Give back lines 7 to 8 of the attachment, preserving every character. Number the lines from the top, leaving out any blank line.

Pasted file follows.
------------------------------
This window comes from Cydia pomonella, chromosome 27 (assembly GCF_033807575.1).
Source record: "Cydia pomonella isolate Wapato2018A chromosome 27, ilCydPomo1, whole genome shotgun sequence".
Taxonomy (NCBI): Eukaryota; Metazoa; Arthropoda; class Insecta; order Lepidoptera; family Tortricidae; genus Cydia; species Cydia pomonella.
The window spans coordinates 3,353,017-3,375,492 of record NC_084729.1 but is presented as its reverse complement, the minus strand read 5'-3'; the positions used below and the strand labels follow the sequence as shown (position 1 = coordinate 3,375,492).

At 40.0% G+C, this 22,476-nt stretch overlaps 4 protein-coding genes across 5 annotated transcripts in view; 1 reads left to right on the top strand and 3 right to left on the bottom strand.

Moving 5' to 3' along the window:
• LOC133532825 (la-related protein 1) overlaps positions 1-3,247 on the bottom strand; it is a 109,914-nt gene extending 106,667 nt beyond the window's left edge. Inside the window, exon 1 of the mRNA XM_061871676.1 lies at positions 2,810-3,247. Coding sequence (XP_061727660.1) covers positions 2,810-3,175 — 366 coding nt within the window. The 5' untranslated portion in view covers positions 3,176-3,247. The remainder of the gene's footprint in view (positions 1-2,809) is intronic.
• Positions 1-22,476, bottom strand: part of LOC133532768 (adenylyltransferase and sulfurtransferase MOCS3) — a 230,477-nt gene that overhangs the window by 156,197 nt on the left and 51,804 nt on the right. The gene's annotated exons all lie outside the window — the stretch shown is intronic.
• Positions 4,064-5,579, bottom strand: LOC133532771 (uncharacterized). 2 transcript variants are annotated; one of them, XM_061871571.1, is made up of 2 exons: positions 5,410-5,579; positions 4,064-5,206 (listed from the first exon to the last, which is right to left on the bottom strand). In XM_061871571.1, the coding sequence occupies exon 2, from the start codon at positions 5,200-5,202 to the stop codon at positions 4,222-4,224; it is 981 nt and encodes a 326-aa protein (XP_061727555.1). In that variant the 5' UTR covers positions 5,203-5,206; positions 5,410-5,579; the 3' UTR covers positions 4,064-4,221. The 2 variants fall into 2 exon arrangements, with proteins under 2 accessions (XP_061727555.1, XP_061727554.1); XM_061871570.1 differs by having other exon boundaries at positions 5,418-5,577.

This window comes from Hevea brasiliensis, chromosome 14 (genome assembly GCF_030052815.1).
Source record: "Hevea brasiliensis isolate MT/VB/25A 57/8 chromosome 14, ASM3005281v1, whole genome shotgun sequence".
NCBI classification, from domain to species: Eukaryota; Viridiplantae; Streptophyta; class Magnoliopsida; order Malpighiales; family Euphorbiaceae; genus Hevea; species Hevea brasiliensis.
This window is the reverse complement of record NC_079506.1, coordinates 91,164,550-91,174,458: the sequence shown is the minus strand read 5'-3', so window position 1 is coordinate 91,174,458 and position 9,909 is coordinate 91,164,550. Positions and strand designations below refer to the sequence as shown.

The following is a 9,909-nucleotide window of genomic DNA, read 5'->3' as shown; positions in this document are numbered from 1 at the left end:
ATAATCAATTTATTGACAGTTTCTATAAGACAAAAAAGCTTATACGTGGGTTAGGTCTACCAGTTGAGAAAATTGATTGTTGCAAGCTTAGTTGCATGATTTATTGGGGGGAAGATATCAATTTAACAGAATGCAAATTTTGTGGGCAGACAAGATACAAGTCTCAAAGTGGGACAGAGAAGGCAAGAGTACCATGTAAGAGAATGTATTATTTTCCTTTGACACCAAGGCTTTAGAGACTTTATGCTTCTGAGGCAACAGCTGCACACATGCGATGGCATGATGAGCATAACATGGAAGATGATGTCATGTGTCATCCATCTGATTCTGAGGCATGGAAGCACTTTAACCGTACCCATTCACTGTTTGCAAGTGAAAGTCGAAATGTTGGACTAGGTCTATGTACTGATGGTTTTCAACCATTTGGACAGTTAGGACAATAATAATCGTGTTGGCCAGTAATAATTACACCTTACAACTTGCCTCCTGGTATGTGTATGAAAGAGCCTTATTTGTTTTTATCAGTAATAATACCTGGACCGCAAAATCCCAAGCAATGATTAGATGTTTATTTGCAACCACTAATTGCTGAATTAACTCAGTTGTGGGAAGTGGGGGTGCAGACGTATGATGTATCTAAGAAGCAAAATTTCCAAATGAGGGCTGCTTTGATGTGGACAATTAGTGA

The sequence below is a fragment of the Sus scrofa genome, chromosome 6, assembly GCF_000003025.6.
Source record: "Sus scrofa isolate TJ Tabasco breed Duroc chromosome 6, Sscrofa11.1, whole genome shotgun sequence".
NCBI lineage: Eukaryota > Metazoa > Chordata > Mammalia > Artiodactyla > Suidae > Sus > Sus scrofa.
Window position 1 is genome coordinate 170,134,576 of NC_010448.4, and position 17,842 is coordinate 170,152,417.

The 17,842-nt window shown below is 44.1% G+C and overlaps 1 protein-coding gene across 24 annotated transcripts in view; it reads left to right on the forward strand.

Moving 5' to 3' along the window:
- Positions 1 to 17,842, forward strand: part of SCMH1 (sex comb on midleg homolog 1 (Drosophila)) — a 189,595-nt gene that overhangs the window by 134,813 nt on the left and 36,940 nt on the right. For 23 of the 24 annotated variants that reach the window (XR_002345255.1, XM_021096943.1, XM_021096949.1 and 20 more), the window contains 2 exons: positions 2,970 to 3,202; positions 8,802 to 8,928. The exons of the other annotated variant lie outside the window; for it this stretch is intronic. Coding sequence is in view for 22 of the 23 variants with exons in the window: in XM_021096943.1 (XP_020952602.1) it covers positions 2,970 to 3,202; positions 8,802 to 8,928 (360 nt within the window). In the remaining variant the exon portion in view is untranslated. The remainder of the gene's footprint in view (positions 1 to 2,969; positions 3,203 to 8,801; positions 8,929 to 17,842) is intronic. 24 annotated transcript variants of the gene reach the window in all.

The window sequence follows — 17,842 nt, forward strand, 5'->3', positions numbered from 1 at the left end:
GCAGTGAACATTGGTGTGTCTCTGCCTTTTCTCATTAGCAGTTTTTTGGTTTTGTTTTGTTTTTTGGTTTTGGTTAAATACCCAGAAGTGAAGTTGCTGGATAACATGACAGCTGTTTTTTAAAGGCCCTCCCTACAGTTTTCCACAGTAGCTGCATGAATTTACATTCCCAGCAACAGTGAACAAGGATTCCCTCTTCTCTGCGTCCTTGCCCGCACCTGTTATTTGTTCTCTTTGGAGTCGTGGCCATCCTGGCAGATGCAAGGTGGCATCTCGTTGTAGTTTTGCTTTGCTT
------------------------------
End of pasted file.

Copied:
• LOC133532825 (la-related protein 1) overlaps positions 1-3,247 on the bottom strand; it is a 109,914-nt gene extending 106,667 nt beyond the window's left edge. Inside the window, exon 1 of the mRNA XM_061871676.1 lies at positions 2,810-3,247. Coding sequence (XP_061727660.1) covers positions 2,810-3,175 — 366 coding nt within the window. The 5' untranslated portion in view covers positions 3,176-3,247. The remainder of the gene's footprint in view (positions 1-2,809) is intronic.
• Positions 1-22,476, bottom strand: part of LOC133532768 (adenylyltransferase and sulfurtransferase MOCS3) — a 230,477-nt gene that overhangs the window by 156,197 nt on the left and 51,804 nt on the right. The gene's annotated exons all lie outside the window — the stretch shown is intronic.